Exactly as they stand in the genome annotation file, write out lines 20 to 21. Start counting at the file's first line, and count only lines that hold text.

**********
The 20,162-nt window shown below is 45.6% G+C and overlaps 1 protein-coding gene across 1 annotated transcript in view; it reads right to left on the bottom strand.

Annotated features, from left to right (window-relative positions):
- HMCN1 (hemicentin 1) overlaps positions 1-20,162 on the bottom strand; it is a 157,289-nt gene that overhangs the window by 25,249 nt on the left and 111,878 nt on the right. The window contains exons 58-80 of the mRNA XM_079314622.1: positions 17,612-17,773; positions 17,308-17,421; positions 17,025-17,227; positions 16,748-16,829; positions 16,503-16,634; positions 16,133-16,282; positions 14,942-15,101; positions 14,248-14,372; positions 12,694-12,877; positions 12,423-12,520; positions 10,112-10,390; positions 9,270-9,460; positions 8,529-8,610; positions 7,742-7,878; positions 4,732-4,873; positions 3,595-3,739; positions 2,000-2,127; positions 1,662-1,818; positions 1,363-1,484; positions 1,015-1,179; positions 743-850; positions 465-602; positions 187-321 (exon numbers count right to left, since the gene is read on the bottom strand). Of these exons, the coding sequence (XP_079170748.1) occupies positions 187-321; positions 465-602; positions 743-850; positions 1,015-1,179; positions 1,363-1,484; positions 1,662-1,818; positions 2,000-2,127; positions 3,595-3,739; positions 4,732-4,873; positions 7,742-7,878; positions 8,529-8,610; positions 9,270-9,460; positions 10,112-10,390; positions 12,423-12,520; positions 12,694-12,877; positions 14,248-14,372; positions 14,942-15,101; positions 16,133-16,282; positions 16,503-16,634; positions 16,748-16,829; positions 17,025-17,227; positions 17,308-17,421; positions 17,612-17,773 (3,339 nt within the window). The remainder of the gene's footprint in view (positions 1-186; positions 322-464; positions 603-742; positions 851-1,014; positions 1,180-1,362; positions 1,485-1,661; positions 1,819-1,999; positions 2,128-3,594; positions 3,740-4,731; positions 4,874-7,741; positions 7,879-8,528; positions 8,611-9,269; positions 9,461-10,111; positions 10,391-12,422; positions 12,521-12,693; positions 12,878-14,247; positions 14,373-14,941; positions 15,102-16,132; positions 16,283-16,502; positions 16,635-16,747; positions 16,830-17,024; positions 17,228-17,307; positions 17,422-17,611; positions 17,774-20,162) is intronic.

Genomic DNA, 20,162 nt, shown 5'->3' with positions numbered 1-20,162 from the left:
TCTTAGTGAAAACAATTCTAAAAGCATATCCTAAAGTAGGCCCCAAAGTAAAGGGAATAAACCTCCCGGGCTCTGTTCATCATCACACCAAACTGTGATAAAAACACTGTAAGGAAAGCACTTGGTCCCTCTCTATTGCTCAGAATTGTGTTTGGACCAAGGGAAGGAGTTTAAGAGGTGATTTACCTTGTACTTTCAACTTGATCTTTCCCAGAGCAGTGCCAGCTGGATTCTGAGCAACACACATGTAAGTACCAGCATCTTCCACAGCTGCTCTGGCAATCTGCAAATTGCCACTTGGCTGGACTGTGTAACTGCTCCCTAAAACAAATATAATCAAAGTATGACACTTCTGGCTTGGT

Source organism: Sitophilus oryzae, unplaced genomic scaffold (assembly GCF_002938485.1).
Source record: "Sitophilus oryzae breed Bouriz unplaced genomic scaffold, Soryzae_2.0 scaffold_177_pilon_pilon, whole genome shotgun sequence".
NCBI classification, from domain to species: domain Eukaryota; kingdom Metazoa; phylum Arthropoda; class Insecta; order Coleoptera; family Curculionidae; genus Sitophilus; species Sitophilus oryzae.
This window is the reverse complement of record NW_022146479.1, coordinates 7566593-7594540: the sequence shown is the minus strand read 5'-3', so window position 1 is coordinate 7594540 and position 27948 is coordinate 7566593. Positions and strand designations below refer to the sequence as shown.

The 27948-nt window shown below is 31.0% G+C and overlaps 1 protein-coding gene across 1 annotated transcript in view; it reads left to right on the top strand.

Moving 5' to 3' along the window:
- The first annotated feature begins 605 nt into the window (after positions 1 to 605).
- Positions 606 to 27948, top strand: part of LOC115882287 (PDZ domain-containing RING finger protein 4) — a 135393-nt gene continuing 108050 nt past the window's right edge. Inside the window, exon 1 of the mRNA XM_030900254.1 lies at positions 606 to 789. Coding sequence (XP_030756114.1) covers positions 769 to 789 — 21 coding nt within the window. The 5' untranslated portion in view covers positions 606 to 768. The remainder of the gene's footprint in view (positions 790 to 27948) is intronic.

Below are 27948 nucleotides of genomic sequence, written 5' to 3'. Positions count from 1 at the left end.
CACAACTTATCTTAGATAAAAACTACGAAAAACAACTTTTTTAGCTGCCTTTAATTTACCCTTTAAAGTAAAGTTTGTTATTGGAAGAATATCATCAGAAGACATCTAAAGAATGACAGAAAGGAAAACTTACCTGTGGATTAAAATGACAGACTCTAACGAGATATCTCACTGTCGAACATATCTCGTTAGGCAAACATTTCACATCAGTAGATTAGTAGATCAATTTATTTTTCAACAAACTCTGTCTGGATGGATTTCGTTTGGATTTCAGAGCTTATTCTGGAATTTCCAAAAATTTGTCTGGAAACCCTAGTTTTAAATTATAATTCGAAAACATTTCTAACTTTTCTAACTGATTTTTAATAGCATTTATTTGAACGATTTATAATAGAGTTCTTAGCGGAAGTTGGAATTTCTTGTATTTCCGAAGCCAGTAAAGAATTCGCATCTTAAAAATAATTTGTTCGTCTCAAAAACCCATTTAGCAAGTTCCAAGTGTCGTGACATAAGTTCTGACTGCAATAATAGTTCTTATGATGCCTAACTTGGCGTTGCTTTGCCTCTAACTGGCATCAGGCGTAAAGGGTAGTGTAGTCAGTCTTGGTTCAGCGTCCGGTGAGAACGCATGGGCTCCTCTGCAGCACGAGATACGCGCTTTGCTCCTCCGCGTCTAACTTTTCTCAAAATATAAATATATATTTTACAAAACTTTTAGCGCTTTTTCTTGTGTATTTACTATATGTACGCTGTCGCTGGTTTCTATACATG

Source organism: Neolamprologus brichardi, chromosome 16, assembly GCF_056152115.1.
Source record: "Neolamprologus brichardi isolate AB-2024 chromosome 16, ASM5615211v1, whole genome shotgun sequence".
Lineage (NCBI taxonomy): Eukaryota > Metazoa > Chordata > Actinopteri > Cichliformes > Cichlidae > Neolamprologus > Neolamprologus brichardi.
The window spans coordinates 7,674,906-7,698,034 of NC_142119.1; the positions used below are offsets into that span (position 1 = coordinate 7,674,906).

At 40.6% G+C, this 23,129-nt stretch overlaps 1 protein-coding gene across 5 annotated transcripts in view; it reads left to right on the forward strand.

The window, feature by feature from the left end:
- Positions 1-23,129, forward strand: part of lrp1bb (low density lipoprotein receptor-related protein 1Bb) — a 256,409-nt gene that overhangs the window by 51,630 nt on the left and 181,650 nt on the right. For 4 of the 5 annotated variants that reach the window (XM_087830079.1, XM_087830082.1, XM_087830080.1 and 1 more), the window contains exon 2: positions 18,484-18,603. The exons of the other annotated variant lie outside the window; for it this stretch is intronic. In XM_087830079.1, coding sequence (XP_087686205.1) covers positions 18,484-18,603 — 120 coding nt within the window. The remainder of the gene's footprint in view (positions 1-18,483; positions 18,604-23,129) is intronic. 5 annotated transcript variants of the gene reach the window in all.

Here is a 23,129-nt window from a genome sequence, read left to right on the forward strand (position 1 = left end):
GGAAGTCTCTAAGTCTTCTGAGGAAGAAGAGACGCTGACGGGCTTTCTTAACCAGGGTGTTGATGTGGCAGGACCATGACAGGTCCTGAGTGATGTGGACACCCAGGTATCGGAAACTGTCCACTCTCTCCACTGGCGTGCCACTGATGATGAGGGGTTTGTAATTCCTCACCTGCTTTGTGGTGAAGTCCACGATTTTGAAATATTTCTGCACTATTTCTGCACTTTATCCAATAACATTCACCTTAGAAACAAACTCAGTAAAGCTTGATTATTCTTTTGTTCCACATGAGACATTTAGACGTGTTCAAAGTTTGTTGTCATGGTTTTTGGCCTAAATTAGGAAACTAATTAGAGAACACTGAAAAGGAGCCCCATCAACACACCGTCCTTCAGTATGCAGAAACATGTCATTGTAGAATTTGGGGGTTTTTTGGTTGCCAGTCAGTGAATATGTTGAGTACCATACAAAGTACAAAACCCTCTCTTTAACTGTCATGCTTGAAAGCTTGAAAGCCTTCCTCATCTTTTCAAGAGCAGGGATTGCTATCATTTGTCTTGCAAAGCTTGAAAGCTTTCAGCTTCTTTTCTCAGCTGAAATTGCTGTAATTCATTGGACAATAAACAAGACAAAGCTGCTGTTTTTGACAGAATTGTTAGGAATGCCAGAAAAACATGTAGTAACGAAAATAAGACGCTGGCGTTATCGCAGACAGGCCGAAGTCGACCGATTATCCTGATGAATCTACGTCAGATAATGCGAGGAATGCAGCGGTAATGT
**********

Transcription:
At 40.6% G+C, this 23,129-nt stretch overlaps 1 protein-coding gene across 5 annotated transcripts in view; it reads left to right on the forward strand.

The window, feature by feature from the left end: